Diego (Eli Vargas) is the lonely new hire at data management company Data-Mart. What kind of data? It doesn’t matter! But it all needs to be sorted, catalogued, charted and generally dealt with immediately.
It is the office-est of faceless offices to ever office, run by an inept and wild-eyed manager who has no clue what he’s doing. Everyone sticks to their cubicles and performs their roles with varying degrees of basic common sense.
Soon after his arrival, Diego uncovers a secret underground folder filing contest behind the vending machine. Competitors battle it out in a smoke-filled bunker to file with the most speed and accuracy. Frenzied office workers scream from the sidelines, waving their fists and wads of cash. Diego persuades co-worker June (Greena Park) to enter the contest and we get dragged into this shady and absurd underworld of office life, and their growing feelings for each other.
This crowdfunded gem is delightfully funny. With an absurdist sense of humour it pokes fun at the microcosm which is office life. In this world Payday chocolate bars are currency, stationery is toys, and everyone runs rings around the boss like mice coming out to play while the cat is asleep.
“Spreadsheet cells that merge together, stay together.”
Nerdy fans of 90s technology will love the techy throwbacks. There’s cassette tapes, clacky keyboards and an OHP to keep score on. Who remembers fixing the CD drive with a straightened paperclip? If you squint you might see a reference to everyone’s nemesis Clippy in unravelled physical format escaping like a worm across the desk. Even the end credits are wonderfully rendered using what looks like a Windows 95 desktop.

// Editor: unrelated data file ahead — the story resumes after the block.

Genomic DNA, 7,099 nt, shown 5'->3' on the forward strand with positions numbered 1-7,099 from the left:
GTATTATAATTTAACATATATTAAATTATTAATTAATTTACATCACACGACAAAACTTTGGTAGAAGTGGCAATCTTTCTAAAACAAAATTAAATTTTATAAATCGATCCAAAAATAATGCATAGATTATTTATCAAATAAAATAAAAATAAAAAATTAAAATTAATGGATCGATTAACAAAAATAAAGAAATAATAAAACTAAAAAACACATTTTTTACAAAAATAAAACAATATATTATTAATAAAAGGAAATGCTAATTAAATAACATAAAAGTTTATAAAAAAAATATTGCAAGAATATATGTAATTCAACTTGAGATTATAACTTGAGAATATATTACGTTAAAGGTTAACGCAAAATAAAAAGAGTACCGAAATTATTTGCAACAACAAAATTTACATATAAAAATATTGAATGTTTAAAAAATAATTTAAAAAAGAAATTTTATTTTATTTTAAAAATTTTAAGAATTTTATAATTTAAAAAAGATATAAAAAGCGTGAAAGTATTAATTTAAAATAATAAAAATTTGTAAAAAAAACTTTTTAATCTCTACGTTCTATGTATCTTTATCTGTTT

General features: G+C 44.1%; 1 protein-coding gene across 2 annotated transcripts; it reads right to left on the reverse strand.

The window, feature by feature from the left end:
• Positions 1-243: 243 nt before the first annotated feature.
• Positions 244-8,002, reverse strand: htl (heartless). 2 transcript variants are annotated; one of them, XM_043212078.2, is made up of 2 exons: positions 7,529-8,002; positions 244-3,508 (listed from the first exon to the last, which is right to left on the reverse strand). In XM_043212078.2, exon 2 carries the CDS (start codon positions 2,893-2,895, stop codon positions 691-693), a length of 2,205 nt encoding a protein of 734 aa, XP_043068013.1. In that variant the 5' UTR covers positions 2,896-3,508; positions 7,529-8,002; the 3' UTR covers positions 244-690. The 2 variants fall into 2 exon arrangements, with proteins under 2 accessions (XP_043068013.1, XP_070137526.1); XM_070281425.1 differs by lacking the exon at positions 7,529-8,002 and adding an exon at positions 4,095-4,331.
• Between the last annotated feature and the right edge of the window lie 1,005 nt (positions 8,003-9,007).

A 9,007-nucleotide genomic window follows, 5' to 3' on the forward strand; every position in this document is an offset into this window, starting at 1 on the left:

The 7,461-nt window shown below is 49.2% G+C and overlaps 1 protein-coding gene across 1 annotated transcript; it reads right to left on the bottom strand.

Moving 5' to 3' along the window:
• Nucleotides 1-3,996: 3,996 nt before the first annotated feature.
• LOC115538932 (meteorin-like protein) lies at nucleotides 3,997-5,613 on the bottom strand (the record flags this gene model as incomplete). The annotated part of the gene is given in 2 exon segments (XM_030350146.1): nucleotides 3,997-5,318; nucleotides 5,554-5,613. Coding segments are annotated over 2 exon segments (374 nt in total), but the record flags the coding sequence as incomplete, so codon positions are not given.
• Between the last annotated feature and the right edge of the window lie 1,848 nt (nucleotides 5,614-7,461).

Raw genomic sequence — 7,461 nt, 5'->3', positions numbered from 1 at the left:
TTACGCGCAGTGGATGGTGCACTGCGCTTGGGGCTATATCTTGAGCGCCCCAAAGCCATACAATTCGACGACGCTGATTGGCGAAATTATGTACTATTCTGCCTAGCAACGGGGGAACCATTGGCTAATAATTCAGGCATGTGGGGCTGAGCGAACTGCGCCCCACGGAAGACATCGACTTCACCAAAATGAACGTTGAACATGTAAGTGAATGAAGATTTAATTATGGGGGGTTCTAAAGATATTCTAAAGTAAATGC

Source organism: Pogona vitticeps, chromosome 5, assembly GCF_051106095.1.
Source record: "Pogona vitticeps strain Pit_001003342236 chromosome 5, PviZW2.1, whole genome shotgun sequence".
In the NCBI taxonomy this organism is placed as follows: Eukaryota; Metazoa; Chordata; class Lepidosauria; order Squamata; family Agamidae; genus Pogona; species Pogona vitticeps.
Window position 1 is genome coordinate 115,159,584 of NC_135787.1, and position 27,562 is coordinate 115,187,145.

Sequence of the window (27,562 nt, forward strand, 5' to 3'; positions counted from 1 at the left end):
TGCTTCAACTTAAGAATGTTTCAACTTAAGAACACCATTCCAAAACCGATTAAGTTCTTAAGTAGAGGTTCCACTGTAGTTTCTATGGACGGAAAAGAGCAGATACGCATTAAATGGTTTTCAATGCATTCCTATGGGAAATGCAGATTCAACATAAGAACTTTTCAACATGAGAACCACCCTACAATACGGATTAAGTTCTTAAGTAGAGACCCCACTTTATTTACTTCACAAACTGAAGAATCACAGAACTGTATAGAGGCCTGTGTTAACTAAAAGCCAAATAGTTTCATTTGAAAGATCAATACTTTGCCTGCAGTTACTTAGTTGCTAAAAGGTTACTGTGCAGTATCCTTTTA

Or if you’re anything like me you will be cackling at the reverence to the art of… organisation (squee!). Any big decision that needs to be made will be laid out on a spreadsheet and the act of filing is practically six-sigma’d to create the most efficient process possible. Yes, this made me happy, don’t judge.
“The sans-serif font craves stability”
While some characters are more silly, the leads are played quite straight. The ridiculous premise of a secret underground filing ring behind the vending machine is broached with such genuine earnestness by our competitors that we take it seriously too. This approach gives us just the right amount of salty and sweet to have us both laughing at, and believing in, the central story.
This sense of imagination and surrealism carries right the way through to the camera work and throwaway props. The use of the photocopier to ‘enhance’ an image taken on an early Nokia was particularly sweet.
“All Sorts” (2021) is heaps of fun, especially for office workers who have ever daydreamed about working life being more interesting. It’s imaginative, charming and absurd, and is a particularly good watch for any enthusiasts of all things orderly and organised.
Hi, I'm Caz. I live in Edinburgh and I watch a lot of films. My reviews focus mainly on women in film - female directors or how women are represented on screen.